Mary Garth

"Am I a bad person because I am thinking of reneging on my promise to vote Democratic, and contemplating voting Green for a third straight election?"


Orange Hans

Why are you pessimistic about John Kerry? Perhaps you believe the polls that are deliberately biased by including too many Republicans? Have no fear; Senator Kerry will make a fine showing on Election Day, and will make a fine President. I am uncomfortable with the bellicose rhetoric about winning the 'war on terror,' but at least a grown-up will be making decisions in the White House.

On another note, I blog pseudo-anonymously; I try not to write anything that I'd regret if my name were attached to it. I don't think it wise to be too open about my political and religious views where I live. I don't want to be hassled by people that disagree with me. And I'll never post anything about my job. On the other hand, I don't try to mislead anyone about my identity. Anyone that knows me would recognize me in my blog.


You live in California. If Kerry's doing bad enough that he needs your vote, then he's a lost cause.

As for radio, I'm 24 and there aren't any commercial stations that play music I really like. The best I can do music-wise is our local classic rock station. But they bother me because all their DJ banter and ads are based on the idea that their listeners are the crude horny guys demographic -- they do all these cross-promotions with strip clubs, and their ads say that you should look at their website at work because you won't get in trouble for it the way you would looking at porn.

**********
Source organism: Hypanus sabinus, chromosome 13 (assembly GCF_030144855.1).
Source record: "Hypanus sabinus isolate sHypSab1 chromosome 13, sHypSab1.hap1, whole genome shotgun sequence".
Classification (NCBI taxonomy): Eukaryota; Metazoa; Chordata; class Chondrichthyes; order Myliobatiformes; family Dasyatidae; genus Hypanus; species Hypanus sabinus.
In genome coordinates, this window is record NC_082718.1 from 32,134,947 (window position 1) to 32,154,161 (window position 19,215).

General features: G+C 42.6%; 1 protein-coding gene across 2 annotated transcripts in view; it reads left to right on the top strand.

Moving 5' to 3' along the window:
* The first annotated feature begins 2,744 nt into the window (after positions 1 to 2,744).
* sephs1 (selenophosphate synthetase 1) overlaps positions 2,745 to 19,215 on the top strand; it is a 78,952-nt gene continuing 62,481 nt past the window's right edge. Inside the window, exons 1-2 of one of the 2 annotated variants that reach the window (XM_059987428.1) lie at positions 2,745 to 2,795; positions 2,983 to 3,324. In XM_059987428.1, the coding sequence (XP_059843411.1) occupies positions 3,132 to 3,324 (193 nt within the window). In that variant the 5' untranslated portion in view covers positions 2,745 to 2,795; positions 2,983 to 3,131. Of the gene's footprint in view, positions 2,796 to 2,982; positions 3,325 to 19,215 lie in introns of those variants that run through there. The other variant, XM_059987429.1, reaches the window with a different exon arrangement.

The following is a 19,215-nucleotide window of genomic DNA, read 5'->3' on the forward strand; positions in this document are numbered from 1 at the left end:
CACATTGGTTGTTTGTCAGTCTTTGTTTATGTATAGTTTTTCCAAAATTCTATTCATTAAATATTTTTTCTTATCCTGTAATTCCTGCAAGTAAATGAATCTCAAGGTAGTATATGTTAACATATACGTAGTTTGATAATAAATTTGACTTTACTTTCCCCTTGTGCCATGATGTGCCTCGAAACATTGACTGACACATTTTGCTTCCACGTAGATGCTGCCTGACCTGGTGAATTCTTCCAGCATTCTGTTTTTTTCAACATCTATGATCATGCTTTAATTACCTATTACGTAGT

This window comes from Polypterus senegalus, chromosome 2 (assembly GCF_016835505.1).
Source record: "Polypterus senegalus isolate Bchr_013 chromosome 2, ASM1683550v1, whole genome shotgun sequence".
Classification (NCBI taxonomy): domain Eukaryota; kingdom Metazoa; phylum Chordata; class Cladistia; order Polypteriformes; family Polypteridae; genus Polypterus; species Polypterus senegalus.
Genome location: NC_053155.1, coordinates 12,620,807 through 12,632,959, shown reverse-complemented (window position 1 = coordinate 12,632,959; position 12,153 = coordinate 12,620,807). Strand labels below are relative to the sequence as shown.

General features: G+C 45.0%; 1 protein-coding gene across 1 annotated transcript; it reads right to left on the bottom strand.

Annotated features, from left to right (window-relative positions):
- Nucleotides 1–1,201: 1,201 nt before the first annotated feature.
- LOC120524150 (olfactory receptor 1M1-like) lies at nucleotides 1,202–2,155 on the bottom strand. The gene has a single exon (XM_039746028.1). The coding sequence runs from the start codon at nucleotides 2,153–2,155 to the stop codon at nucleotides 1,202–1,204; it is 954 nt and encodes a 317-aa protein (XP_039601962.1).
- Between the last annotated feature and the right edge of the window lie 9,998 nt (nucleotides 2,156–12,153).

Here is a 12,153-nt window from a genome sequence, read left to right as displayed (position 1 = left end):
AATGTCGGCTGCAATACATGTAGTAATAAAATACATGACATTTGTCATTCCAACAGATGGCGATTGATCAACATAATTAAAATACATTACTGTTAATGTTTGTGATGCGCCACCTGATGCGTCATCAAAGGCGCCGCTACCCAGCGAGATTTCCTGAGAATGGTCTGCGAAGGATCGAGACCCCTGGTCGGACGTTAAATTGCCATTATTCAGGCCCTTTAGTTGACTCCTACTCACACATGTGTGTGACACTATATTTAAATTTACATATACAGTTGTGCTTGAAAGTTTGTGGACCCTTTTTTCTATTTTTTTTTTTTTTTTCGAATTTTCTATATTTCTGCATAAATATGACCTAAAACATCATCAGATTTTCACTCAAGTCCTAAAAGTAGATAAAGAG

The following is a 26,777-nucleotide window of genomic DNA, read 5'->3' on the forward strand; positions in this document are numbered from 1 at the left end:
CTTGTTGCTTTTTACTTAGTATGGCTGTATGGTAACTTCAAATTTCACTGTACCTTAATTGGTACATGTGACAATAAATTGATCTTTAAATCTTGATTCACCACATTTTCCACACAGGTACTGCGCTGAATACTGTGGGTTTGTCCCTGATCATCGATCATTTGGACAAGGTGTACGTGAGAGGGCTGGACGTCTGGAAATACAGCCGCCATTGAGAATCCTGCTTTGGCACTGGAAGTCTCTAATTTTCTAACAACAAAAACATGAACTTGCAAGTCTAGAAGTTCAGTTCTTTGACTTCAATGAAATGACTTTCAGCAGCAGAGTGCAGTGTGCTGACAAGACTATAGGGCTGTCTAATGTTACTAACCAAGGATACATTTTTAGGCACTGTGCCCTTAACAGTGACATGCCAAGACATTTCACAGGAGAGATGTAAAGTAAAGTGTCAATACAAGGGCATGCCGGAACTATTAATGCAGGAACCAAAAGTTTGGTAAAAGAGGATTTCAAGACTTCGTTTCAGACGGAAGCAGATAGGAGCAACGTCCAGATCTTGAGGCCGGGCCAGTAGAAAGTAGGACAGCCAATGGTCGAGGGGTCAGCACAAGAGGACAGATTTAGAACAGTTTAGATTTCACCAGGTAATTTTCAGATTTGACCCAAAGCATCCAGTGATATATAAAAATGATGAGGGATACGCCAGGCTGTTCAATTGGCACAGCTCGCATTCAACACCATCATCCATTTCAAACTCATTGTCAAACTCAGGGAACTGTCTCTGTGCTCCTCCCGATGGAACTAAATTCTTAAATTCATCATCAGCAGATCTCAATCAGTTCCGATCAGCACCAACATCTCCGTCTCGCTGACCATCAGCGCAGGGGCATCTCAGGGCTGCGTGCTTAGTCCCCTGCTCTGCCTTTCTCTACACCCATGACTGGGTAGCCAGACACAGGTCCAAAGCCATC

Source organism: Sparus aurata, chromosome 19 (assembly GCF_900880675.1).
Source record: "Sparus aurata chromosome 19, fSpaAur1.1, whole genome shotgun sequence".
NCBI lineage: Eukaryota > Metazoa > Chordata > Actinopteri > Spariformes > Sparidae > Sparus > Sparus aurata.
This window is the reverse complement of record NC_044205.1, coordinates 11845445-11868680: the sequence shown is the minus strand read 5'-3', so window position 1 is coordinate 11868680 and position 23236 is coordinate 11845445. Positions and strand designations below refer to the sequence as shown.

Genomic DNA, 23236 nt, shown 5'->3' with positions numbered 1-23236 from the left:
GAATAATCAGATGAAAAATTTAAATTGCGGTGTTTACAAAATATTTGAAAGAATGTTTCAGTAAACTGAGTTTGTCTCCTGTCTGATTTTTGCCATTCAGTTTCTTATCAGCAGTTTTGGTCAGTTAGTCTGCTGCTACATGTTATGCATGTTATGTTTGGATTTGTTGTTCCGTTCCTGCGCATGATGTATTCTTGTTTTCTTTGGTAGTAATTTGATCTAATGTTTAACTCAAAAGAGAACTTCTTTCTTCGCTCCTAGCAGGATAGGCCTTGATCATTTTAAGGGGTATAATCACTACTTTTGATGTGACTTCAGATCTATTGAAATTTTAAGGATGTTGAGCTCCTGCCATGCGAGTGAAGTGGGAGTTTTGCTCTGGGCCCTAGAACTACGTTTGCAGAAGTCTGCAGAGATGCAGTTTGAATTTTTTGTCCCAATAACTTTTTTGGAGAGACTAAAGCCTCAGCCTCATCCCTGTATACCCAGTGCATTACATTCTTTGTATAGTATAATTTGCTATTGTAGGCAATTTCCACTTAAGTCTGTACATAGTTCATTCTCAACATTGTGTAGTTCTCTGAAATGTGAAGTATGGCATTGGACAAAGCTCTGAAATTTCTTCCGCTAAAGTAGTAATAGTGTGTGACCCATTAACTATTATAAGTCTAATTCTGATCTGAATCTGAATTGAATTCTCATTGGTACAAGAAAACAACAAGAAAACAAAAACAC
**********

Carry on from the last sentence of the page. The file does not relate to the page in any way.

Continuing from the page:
And some of us don't post our pictures because we don't want to scare away our readers.


I try to maintain some anonymity, but someone could find out who I was without too much trouble. The reason is because of my work. Not all of us have the same sort of freedom to express our views as those in academia. Particularly when we work for the government.

Kind of cowardly, but I need my paychecks and health insurance!


"Am I a bad person because I am thinking of reneging on my promise to vote Democratic, and contemplating voting Green for a third straight election?"

Hugo! You are not a bad person, I feel your pain and I found a nifty solution: It's called vote pairing, www.votepair.org. There you sign up as someone who would like to vote green, they then pair you with a registered green in a swing state who vows to vote Kerry and you likewise vow to vote Cobb. How cool is that? That way you can still vote your conscience and help someone else to do the same! (sort of). Anyway, i'm doing it.